# More on the Perils of Statistical Hypothesis Testing – Part II

Hypothesis tests based on one-sample t-tests and on bootstraps can be misleading, especially when returns are generated by an over-fitted trading strategy designed via machine learning and multiple comparisons.

In Part I I discussed with an example how the pair-sample t-test can be abused to generate misleading results. In that example, the hypothesis test involved the difference of the mean return from in-sample and out-of-sample tests. The result was not significant but the strategy was risky due to excessive drawdown. The point made was that when presented with hypothesis testing results, we may also have to look at other important performance parameters, such as the maximum drawdown. We should also have an idea of how the strategy was generated. If the generation process involved multiple comparisons, then any results based on hypothesis tests can be misleading unless proper adjustments are made to reduce the bias due to data-snooping.

In this part and with another simple example I discuss how one-sample t-tests and non-parametric bootstrap tests can be misleading in the case of over-fitted systems.

Let us consider the example of a 50-200 moving average crossover system, taking long and short positions in SPY, with data since inception to 10/02/2015. This system is profitable but the maximum drawdown is -35% and this is highly undesirable. The equity performance and related statistics are shown on the chart below:

The above equity curve was generated by 20 trades with mean return of 14.16% and standard deviation of 31.82%. Although CAR is 9.55%, which is above the SPY buy and hold total return CAR of 8.80% in the same period, the large maximum drawdown makes this a risky strategy. Normally, one would like to decrease the drawdown while the return is not affected or it is even increased.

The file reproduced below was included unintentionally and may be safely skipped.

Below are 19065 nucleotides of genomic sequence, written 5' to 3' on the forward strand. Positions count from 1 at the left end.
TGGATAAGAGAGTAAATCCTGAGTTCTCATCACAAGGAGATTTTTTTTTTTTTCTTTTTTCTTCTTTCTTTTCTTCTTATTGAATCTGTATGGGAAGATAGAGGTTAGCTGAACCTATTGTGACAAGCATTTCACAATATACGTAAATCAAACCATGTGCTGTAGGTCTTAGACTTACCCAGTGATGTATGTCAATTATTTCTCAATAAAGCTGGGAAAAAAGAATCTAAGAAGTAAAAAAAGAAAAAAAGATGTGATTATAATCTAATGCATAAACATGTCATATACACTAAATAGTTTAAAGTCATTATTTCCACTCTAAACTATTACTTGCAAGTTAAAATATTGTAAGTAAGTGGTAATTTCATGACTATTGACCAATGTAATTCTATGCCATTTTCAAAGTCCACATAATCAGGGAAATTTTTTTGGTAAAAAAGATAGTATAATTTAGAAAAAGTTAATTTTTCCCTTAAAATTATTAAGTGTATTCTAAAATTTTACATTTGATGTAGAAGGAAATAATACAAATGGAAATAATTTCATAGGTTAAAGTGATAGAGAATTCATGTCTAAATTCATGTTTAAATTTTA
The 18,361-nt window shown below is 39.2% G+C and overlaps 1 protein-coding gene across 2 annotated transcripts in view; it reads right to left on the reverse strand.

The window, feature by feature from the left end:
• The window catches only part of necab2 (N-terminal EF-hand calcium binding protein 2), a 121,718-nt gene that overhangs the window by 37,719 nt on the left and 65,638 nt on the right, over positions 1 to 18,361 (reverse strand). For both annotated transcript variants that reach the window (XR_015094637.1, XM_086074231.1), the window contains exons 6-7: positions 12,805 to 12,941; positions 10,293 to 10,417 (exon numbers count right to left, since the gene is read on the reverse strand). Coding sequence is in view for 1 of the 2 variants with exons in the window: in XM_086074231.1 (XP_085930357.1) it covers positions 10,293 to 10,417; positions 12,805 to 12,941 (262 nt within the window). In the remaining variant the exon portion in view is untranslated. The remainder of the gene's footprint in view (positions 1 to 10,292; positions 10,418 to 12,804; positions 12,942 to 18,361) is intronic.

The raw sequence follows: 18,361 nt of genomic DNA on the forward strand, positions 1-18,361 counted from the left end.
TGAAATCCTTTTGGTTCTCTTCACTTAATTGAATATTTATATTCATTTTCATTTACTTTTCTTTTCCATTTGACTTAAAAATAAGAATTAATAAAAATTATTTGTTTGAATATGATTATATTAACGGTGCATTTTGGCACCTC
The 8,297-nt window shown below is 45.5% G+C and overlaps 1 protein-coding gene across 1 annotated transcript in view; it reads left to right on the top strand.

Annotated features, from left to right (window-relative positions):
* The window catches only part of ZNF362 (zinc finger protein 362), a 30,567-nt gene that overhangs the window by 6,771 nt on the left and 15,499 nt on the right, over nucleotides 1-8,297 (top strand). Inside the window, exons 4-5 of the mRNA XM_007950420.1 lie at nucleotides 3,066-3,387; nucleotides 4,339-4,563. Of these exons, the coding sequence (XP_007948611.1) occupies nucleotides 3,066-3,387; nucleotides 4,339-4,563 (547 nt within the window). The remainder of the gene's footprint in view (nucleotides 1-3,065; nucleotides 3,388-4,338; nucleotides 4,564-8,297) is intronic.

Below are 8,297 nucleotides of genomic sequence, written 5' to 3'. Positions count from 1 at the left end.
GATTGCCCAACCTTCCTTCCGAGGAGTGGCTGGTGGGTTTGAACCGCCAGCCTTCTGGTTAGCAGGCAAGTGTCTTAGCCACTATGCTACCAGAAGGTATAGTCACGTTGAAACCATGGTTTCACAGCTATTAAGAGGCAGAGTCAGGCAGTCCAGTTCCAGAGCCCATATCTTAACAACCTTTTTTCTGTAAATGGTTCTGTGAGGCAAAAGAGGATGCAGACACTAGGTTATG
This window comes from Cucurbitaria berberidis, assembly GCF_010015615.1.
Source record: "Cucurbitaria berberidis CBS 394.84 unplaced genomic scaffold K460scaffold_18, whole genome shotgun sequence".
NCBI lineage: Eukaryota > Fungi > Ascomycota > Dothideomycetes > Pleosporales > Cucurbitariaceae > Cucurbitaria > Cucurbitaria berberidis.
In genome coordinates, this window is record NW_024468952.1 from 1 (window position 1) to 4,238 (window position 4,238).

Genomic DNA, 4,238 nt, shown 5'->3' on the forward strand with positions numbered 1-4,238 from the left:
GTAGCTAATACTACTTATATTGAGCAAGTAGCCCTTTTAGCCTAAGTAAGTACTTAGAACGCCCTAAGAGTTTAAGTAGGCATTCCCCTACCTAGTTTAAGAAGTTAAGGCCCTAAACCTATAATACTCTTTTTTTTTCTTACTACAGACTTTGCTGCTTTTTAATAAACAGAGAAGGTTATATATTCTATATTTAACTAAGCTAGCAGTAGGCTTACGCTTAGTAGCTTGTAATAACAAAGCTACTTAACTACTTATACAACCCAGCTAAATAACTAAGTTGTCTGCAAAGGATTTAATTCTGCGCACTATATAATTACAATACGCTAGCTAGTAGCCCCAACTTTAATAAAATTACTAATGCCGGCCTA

Nowadays there is software that applies evolutionary algorithms for parameter optimization and even synthesizes strategies so that return is maximized and drawdown is minimmized, among other possibilities.  Note that this can also be done by exhaustive permutations. Actually, evolutionary algorithms and permutation methods are related in some important ways but this will be the subject of another blog.

After doing the optimization, we find that a fast moving average of 28 days and a slow moving average of 295 days produce higher CAR of 12.40% at a maximum drawdown of -19.90%. Sharpe ratio increases from 0.43 to 0.53. The mean trade return is 25.66% and the standard deviation is 40.31% for a sample of 14 trades. The equity curve with the statistics is shown below:

The results of a one-tailed hypothesis test using the one-sample t-test and a bootstrap of trade returns are shown on the table below:

 Test T-value P-value One-sample t-test 2.382035 0.016591 Bootstrap – 0.0117

It may be seen from the above table that the result is significant. The bootstrap p-value is smaller than that obtained by the t-test, as expected, because non-parametric tests tend to produce more optimistic results in most cases.

However, despite the rejection of the null hypothesis that the returns were drawn from a population with zero mean, the fact is the strategy was over-fitted. Actually, the results are not significant due to data-snooping. In practice, the P-values must be adjusted to account for that. Methods for accomplishing that have been proposed but I doubt their effectiveness. The reason for that is that some over-fitted systems can produce P-values equal to 0, as my extensive research has shown. In my opinion, in the era of machine learning and data-mining, hypothesis tests have little or no value and what matters is the size of the samples: the larger the size, the higher the exposure to market conditions and the higher the probability that averages will converge to the mean of the population, also known as the expectation. Therefore, I believe that many are being fooled by hypothesis tests, including well-known quant traders and book authors, when the objective should be an increase of trade samples to several thousand for the purpose of testing significance. That imposes severe constraints on the type of strategies that are viable. For example, trend-following strategies cannot attain significance no matter how many markets are included due to small trade samples. That does not mean that winning strategies for trend-following do not exists but that their significance is very hard to establish. I discuss practical ways of increasing sample size in my new book, Fooled by Technical Analysis: The perils of charting, backtesting and data-mining.

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